By default, a switch sends the output from system messages and debug privileged EXEC commands to a logging
process. Stack members can trigger system messages. A stack member
that generates a system message appends its hostname in the form of
hostname-n, where n is a switch , and
redirects the output to the logging process on the .
Though the is a stack member, it does not append its hostname to system messages.
The logging process controls the distribution of logging messages
to various destinations, such as the logging buffer, terminal
lines, or a UNIX syslog server, depending on your configuration.
The process also sends messages to the console.
When the logging process is disabled, messages are sent only to the console. The messages are sent as they are generated, so message and debug output are interspersed with prompts or output from other commands. Messages appear on the active consoles after the process that generated them has finished.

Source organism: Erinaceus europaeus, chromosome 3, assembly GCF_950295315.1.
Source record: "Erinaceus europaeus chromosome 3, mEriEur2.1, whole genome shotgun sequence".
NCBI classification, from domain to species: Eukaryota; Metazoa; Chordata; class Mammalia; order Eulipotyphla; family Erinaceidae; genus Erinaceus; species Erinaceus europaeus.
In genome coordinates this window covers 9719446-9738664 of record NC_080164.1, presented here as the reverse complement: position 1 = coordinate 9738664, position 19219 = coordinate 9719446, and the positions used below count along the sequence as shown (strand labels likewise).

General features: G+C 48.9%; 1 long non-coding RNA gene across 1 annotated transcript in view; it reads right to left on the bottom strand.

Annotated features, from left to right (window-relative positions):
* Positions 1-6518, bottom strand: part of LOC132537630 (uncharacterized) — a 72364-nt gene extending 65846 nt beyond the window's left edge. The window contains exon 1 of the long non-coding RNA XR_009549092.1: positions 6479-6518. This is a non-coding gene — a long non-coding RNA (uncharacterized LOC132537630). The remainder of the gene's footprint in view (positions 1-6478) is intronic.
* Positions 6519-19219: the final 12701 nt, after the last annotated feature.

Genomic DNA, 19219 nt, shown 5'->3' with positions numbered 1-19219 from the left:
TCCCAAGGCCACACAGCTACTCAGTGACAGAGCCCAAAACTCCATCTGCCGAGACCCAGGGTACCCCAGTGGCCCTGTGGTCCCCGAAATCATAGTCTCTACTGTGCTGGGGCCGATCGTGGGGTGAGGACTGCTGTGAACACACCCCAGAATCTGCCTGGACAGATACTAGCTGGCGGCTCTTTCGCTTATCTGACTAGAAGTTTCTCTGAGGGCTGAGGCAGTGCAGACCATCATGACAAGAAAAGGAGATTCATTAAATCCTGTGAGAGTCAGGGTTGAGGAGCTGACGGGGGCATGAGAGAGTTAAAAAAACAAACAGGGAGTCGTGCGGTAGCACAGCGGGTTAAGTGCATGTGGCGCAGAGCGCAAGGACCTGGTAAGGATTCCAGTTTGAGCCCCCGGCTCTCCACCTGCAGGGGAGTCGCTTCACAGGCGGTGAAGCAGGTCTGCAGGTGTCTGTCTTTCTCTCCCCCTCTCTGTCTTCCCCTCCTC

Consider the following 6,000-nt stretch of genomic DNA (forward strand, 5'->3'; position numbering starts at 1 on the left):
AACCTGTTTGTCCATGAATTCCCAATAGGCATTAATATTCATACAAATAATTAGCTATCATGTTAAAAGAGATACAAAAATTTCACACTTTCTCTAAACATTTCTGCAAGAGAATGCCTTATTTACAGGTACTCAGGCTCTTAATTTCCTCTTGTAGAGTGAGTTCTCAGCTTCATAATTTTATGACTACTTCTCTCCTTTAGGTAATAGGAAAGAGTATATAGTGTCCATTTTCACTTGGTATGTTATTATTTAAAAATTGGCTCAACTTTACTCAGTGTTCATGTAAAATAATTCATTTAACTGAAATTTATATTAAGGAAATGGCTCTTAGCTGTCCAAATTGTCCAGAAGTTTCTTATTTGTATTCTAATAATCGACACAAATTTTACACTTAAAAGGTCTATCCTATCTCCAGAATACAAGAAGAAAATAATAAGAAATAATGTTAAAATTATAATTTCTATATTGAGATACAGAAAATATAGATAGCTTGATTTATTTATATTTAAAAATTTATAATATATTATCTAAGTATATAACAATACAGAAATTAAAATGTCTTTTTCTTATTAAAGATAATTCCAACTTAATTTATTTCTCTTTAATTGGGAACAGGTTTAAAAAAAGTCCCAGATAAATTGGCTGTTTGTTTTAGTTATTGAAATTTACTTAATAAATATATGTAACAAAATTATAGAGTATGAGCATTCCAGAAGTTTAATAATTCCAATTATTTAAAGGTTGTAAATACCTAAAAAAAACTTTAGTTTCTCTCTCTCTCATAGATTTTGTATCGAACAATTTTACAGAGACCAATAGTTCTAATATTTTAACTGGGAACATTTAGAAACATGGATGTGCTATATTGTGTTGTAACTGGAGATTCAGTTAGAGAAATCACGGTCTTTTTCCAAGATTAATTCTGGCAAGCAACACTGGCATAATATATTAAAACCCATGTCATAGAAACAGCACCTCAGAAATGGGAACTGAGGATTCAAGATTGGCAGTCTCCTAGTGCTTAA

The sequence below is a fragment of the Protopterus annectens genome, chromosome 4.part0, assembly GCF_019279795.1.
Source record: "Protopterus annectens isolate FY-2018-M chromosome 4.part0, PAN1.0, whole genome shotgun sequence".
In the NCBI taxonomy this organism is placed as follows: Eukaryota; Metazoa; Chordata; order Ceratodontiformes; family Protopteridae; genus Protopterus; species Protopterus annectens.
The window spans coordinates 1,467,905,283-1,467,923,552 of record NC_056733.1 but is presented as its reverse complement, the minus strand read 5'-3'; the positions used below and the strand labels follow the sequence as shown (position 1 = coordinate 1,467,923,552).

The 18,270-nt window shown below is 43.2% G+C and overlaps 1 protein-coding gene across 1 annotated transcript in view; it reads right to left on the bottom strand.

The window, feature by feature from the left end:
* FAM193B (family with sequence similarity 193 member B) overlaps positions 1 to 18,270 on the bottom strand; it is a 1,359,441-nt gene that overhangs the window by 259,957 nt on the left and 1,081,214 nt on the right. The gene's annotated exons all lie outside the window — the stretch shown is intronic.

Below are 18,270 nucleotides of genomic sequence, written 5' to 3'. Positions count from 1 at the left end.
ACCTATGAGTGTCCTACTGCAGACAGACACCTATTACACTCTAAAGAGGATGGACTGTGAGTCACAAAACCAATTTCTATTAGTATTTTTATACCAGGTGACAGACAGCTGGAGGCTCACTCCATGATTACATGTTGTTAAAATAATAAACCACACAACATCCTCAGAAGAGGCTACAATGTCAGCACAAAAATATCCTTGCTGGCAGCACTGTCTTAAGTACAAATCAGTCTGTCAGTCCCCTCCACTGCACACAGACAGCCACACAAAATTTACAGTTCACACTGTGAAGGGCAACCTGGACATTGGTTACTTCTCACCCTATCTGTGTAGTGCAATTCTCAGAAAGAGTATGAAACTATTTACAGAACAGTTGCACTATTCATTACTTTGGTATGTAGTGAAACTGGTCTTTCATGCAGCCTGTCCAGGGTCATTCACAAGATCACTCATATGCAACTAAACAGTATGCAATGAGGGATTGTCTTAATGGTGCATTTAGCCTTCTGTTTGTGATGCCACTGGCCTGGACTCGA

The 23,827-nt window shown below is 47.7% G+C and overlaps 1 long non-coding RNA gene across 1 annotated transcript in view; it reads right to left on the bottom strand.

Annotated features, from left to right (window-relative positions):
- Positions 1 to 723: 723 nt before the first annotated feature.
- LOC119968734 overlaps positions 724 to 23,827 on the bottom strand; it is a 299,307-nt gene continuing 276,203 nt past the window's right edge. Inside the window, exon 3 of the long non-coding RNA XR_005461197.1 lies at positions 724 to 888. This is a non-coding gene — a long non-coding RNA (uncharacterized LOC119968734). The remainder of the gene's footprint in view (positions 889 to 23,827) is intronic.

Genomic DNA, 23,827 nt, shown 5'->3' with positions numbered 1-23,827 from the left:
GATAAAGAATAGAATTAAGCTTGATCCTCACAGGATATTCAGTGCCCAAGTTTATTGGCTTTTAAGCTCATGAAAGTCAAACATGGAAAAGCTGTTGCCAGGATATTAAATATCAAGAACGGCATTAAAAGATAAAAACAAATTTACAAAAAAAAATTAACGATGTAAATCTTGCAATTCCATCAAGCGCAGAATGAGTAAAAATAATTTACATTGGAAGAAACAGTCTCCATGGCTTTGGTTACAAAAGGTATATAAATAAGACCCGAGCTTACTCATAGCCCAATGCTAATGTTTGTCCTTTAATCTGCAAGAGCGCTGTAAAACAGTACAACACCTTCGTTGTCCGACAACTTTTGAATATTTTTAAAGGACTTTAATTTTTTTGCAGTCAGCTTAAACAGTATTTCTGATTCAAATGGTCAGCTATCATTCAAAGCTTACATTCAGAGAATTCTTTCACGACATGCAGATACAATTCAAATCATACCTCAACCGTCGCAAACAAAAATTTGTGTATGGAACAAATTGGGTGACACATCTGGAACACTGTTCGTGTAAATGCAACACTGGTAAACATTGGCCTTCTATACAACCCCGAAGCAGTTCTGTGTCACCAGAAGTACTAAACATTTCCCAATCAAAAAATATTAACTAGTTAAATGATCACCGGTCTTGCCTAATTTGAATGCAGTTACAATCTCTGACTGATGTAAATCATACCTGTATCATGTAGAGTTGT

You can set the severity level of the messages to control the type of messages displayed on the consoles and each of the destinations. You can time-stamp log messages or set the syslog source address to enhance real-time debugging and management. For information on possible messages, see the system message guide for this release.
You can access logged system messages by using the switch command-line interface (CLI) or by saving them to a properly configured syslog server. The switch software saves syslog messages in an internal buffer on a standalone switch, and in the case of a switch stack, on the . If a standalone switch or the stack master fails, the log is lost unless you had saved it to flash memory.
You can remotely monitor system messages by viewing the logs on a syslog server or by accessing the switch through Telnet, through the console port, or through the Ethernet management port. In a switch stack, all stack member consoles provide the same console output.
The syslog format is compatible with 4.3 BSD UNIX.